What’s the Alternative

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Alternative Drinks

Living D


Molasses is all the goodness that they take out of sugar cane juice, in order to make white sugar. Cane sugar is naturally brown and sticky.  Muscovado sugar also known as Barbados sugar that one can buy in supermarkets is the closest we come to the natural sugar.  In order to make white sugar all the brown stuff has to be extracted and this concentrated brown stuff becomes Molasses.  It should come as no surprise that this concentrated extract contains a wealth of valuable minerals including iron and calcium.  It also makes an excellent drink.

Take about 1 teaspoon of Molasses (according to your taste) and add it to a mug of boiling water.  Stir well, as it takes a little time to dissolve and add milk.  There is no need to add sugar, as it is naturally sweet.

Green tea

Green tea does contain caffeine like ordinary tea (black tea), however, in smaller amounts. Ordinary tea is brown, because it has been cured.  This changes its chemical constituency.  Green tea is better for you than ordinary tea, as it contains more antioxidants, more antiviral agents, and importantly, far more polyphenols, which are anti-cancer agents.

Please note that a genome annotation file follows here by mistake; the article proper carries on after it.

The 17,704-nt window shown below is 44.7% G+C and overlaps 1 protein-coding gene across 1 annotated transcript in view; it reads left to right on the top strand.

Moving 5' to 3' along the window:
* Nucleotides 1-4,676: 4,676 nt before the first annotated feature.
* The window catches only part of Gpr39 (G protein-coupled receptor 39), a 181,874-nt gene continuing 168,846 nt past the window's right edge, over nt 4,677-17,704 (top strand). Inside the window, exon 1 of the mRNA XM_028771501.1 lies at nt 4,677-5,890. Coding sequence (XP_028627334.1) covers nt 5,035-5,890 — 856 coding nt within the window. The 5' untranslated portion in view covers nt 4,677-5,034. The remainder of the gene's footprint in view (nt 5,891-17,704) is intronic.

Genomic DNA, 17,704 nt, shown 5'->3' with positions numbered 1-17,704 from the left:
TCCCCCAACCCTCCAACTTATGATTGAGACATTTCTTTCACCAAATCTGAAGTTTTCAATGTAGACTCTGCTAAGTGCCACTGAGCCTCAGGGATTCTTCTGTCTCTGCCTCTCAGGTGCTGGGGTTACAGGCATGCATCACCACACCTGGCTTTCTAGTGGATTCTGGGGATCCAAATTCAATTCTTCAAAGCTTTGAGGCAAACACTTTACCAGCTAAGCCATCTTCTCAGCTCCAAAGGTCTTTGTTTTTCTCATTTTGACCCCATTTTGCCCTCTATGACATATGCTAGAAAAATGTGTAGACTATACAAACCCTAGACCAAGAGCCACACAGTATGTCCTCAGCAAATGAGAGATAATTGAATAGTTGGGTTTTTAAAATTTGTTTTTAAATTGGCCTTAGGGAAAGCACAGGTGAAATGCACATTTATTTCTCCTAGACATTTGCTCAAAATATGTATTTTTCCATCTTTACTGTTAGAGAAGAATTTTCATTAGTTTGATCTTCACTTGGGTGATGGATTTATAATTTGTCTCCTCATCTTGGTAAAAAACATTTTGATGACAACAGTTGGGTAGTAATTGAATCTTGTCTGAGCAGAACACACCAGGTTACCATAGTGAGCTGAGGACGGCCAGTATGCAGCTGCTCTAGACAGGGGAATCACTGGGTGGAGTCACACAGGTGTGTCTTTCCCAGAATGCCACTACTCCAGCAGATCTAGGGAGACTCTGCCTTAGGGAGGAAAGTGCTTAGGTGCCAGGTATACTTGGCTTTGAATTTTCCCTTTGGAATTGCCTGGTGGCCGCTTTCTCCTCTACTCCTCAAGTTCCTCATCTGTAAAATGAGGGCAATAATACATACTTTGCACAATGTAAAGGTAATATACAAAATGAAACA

It is important to note that the polyphenols are not released immediately into boiling water.  You should let the tea brew for between eight and 10 minutes before you can be sure that all these chemicals have been released.

Red bush tea.

Scientific name Aspalathus linearis: Rooibos, (pronounced "roy-bos")[1], is Afrikaans for "red bush";  is a leguminous plant similar to broom.

The plant is used to make a herbal tea called rooibos tea, bush tea (esp. southern Africa), redbush tea (esp. UK), South African red tea (esp. USA), or red tea. The product has been popular in southern Africa for generations and is now consumed in many countries. It makes an excellent, slightly sweeter flavoured tea substitute. Enjoy with milk and sugar as you would ordinary brown tea.